As Philadelphia divorce lawyers we hear about this sticky situation all the time. It can be emotionally distressing for the custodial parent and vastly upsetting for the non-custodial parent. It can sow the seeds of distrust and escalate a stable situation into an unstable one.
And it can land you in contempt of court if you don’t handle it very carefully. So what do you do?
Examine your own role in the child’s reaction.
What are you saying and doing? Are you making it clear you want the other child to go see the other parent? Do you badmouth the other parent, or grill the child on the parent’s behavior during his or her visit? Do you talk about activities the child will miss while he or she is gone, or spend a lot of time talking about how much you miss him or her when he or she is away?
Doing any or all of the above can set up a scenario in which the child feels a sense of divided loyalties. You need to immediately talk to your child about the fact that your reactions have not been fair, and that it’s really important for him or her to go and see the other parent.
Courts take these kinds of manipulations seriously, and are responding to them in new ways. Failing to address your own role in your child’s attitude can be detrimental.
Try to understand what’s going on with the child.
And try to do so without jumping to the worst possible conclusions. If the non-custodial parent wasn’t abusive in the past there’s no reason to leap straight to some form of abuse now, for example.
Maybe your child just wants to stay close to his or her friends. Maybe there’s some form of manipulation going on. Perhaps the other parent enforced a rule the other child didn’t like. Some kids just feel frustrated by the routine of packing and traveling.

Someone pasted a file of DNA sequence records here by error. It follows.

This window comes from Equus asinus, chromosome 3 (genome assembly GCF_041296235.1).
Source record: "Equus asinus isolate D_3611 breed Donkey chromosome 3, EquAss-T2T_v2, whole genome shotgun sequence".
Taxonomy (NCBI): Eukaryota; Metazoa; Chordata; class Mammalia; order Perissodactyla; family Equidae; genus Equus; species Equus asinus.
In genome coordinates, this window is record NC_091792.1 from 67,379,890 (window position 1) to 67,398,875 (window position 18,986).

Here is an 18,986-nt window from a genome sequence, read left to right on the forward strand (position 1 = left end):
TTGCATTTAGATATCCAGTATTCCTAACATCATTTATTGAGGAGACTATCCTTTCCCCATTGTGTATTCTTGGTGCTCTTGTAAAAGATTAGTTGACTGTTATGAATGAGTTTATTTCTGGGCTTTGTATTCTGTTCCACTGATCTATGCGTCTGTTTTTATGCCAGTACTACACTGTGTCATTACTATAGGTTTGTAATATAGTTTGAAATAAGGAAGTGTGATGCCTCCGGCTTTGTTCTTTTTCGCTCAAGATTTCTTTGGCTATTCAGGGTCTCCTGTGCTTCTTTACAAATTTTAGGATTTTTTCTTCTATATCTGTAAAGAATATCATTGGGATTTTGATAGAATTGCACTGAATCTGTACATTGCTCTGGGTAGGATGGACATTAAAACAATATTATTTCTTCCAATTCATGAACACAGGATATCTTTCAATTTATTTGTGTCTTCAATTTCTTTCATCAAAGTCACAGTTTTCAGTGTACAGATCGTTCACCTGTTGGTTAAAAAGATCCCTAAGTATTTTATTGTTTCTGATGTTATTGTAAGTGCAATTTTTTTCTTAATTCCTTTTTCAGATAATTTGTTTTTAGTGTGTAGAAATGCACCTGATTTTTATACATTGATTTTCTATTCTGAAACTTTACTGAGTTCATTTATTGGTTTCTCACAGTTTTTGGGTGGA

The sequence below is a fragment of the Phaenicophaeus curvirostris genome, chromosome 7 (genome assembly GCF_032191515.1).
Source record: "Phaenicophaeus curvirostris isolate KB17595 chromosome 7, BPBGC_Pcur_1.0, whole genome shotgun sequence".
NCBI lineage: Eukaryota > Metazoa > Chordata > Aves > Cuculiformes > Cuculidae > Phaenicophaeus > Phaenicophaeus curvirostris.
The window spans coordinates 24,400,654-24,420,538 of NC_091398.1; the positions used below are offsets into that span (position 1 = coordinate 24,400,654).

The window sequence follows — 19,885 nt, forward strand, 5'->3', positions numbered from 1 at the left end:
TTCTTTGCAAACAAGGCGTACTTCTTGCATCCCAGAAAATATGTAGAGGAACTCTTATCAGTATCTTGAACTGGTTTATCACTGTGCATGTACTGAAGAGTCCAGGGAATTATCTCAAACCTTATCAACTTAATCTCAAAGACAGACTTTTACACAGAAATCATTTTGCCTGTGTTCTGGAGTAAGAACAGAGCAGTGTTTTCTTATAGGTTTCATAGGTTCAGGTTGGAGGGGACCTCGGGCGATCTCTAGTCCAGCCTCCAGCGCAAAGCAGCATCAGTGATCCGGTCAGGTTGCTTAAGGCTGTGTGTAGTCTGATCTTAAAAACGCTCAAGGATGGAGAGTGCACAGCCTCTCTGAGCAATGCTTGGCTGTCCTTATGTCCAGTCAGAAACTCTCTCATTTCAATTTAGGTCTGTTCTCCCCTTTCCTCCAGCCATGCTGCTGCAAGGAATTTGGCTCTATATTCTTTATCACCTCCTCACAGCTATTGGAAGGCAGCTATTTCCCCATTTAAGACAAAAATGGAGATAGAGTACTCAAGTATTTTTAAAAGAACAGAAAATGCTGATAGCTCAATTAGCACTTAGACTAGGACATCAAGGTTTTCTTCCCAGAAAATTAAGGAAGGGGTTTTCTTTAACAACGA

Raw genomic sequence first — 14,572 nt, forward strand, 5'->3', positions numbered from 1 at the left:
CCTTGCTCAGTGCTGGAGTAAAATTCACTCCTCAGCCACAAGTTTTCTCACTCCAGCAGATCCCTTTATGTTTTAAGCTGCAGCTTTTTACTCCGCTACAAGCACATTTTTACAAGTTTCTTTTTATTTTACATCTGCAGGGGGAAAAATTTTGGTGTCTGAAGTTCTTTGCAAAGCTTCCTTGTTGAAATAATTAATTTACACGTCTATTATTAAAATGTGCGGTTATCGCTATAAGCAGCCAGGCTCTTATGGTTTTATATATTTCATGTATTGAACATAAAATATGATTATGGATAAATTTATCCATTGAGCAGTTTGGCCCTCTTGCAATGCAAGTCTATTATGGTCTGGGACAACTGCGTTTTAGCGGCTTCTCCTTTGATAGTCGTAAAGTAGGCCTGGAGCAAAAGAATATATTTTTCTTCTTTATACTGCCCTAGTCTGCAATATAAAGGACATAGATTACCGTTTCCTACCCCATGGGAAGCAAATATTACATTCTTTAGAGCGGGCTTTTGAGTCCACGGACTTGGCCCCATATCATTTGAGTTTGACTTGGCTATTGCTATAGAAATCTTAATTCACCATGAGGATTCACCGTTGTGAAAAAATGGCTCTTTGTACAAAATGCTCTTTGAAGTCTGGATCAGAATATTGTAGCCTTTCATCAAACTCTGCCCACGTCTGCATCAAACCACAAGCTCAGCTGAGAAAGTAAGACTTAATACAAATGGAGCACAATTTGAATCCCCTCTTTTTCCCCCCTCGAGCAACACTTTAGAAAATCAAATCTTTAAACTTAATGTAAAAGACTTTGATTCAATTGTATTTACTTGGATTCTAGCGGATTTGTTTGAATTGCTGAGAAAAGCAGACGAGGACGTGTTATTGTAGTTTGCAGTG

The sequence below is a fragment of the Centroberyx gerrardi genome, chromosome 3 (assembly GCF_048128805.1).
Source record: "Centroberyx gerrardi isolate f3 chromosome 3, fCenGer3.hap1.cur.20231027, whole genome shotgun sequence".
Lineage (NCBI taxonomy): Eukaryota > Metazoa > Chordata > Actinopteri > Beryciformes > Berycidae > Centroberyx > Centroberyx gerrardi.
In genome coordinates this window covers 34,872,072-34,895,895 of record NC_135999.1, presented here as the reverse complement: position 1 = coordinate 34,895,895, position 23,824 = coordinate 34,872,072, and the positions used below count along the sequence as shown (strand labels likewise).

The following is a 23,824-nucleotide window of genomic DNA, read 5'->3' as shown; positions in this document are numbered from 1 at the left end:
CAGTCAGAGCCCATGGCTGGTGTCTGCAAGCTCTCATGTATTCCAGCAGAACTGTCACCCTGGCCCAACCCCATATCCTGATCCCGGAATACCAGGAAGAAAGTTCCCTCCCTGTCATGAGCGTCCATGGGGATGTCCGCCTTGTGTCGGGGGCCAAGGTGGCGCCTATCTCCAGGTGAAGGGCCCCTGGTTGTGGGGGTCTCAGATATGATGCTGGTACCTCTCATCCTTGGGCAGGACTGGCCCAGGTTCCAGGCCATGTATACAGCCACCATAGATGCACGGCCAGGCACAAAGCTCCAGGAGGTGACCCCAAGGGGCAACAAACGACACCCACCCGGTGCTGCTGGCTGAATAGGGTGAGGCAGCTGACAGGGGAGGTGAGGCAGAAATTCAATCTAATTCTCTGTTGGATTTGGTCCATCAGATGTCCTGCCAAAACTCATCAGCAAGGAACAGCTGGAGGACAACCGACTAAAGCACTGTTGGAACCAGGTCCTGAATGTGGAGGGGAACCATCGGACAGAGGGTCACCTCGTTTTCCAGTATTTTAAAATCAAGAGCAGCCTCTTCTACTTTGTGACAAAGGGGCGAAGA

Try to use neutral statements to get to the bottom of the problem, without casting judgment. “You’ve got a lot of friends here,” or “packing can be a pain,” might open up the child enough to get to the bottom of the real problem.
Document your efforts to get the child to parenting time.
While it can be frustrating to hear your 8-year old balk at parenting time you must remember you are the parent and getting your child to spend time with the other parent is one of your responsibilities. You need to make a good-faith effort to make it happen and you need to document those efforts.
If your spouse ever brings you back to court to discuss your efforts you need to be able to show that the problem is more than an inability to control your child, which can be used against you later.
Keep in mind the situation may be different if you are parenting an older teen. The court is well aware you can’t pick an 15-year old boy up and physically put him in the other parent’s car. But you need to at least be able to show that you’re encouraging the child to make the effort.
See also: Pennsylvania Child Custody Laws.
If you suspect something really is wrong…
Sometimes there really are legitimate reasons why your child might start avoiding the other parent’s home. There could be trouble with a step parent, or there might be a new, legitimate abuse taking place. If you think there’s a problem hire a child psychologist and contact your lawyer. You need someone who can get to the bottom of the problem, and you need a potential witness in court.
Your attorneys will also walk you through other steps you may need to take or proof you may need to gather to help you make your case, as well as the steps you can and should take to immediately begin protecting your child. Do not simply make a unilateral decision to put an end to parenting time, as this could muddy your efforts to protect your child later. Call Sadek and Cooper immediately so your child can get the protection he or she deserves.